The baseball closer’s walk-up song is perhaps the most incongruous element of the entire sport. It’s meant to intimidate the visiting team — show them how hopeless their chances of victory are now that the guy who throws really hard is coming to the mound. And yet, perhaps the greatest closer in baseball history, New York Yankees legend Mariano Rivera and Hall of Famer was not the sort of preening, macho terminator that was suggested by his walk-up song.
“Enter Sandman” by Metallica — the signal to run and hide for opposing batters — was the aggro metal anthem that welcomed Rivera to the game. It might have fit the mood, but it didn’t fit the man, a player that was almost aggressively humble. Rivera was unanimously elected to Cooperstown's Baseball Hall of Fame this year, his first opportunity for the honor, for both his remarkable statistics (652 saves, five World Series championships, a 0.70 ERA in the postseason, and 13 All-Star Game appearances in 17 seasons) but also his remarkable sense of class and decorum.
Baseball writers and observers love the concept of “doing things the right way”: Passion is often looked down upon and outward displays of personal satisfaction are dismissed or seen as an affront to the sport — as happens with San Francisco Giants pitcher Madison Bumgarner, who takes offense anytime someone seems too pleased to have hit a home run off him.
But the further encroachment of color and life and emotion into baseball is inevitable. Baseball is not golf; it’s not a quiet, placid afternoon walk presided over by men in sport coats. It’s a rough, dirty game filled with vivid personalities.
As such, Rivera represents a fading moment in baseball history, standing in between the stained glory of the steroid era to today’s Bryce Harper/Yasiel Puig “let the kids play” moment. Rivera, a soft-spoken immigrant from Panama, has found himself a symbol of baseball orthodoxy. Nostalgia is a potent thing, and for a certain wistful older sports fan, this is the perfect time to look back on a moment when athletes had not yet fully become branding opportunities or lightning rods for social change.
Rivera let “Enter Sandman” speak for him, and only made noise with his untouchable cutter. Even his blown saves are memorable — Game 7 of the 2001 World Series against the Arizona Diamondbacks, the 2004 American League Championship Series against the Boston Red Sox. Rivera is an intrinsic part of baseball history for his deeds, not his words.
I say this not to lament the way things have changed, but to note the change. Sure, sports has had its share of colorful characters — Dennis Rodman, Deion Sanders, Muhammad Ali, Magic Johnson — but never before has a personality been such a clear prerequisite for stardom. The general consensus is that the best baseball player of this era in terms of ability is the Angels’ Mike Trout.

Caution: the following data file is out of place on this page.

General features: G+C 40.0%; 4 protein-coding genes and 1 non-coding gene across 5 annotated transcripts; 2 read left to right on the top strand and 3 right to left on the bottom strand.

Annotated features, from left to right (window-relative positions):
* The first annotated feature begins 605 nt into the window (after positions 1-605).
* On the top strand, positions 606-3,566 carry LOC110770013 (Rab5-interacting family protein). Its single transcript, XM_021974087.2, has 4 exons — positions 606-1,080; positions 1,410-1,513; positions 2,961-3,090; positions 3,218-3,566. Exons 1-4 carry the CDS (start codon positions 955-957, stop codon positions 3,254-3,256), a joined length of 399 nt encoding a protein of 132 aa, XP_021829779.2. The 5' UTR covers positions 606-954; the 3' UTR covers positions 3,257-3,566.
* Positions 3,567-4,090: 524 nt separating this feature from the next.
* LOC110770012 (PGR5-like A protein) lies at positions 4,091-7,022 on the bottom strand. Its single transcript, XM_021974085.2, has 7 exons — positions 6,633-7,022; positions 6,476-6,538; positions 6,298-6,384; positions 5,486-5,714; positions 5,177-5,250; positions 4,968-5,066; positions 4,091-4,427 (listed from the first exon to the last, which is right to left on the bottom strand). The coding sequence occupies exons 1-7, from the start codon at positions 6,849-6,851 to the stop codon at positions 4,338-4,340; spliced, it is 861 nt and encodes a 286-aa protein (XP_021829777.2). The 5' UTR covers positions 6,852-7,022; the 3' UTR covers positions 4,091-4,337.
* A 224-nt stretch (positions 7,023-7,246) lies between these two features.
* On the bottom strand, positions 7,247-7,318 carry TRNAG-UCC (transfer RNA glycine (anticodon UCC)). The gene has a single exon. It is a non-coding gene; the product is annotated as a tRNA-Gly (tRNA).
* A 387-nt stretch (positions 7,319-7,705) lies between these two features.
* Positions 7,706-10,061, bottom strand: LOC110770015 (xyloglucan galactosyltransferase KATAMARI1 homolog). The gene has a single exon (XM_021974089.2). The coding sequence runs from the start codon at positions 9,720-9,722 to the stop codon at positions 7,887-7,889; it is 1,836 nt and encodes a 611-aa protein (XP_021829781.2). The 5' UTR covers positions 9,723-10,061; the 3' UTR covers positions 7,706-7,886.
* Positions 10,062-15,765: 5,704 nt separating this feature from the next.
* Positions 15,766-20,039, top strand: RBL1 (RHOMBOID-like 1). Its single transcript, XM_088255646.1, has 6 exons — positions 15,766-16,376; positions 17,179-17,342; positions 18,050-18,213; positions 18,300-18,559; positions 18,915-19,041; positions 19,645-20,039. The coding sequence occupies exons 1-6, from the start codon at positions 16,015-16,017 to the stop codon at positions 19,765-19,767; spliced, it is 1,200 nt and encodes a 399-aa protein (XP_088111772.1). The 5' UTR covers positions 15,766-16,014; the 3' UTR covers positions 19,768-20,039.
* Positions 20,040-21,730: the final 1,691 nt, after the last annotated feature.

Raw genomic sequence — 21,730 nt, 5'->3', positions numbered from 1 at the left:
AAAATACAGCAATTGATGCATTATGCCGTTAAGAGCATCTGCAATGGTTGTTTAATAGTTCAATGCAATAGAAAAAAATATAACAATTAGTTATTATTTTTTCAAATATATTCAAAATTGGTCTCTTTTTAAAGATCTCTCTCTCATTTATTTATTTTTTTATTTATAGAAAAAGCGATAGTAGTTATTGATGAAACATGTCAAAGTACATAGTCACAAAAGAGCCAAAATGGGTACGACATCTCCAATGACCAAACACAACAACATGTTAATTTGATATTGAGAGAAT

Do you know what Mike Trout looks like? Have you ever seen Mike Trout in a commercial? Are you just picturing a fish with a baseball hat on?
The baseball players who can break through the cultural noise of 2019 are the loud ones, the brash ones, the fun ones; they're just not as good as Trout. Rivera, though, was a star, and he was not fun. Rivera was death incarnate, the Grim Reaper of the ninth inning. His superpower was his inevitability. The Sandman cometh to send you off to Never Never Land.
It sounds bleak, doesn’t it? It was especially so if you were not a Yankees fan — which, sorry, most people weren't and still aren’t. Sports play the vital role of being a joyful escape in an increasingly tumultuous, grim world, and Rivera did not bring joy but misery for the fans of every other Major League Baseball team in the country. That in itself is also a throwback.
The closers of today are not seen as invincible; the days of the lights-out closer are gone. Even the best of the best today — Kenley Jansen, Aroldis Chapman, Craig Kimbrel, etc. — are fallible, human, beatable. The mystique surrounding Rivera (and contemporaries like Eric Gagne and Rod Beck) is from another time and another place.
Closers still come out to popular songs meant to intimidate (Jansen strides out with swagger to Tupac and Dr. Dre’s “California Love”) but nothing can strike fear the way “Enter Sandman” did. Maybe nothing ever will.
That time is through. The past is where it belongs: in the past. But the Hall of Fame inductions this weekend allow baseball fans to appreciate what’s come before. "What it should not be" is an excuse to complain about “those darn kids and their bat flips.” Mariano Rivera’s silent assassin persona doesn’t fit today’s baseball landscape. The past belongs in the past, but Mariano Rivera will live forever in the halls of Cooperstown. And he deserves all of it.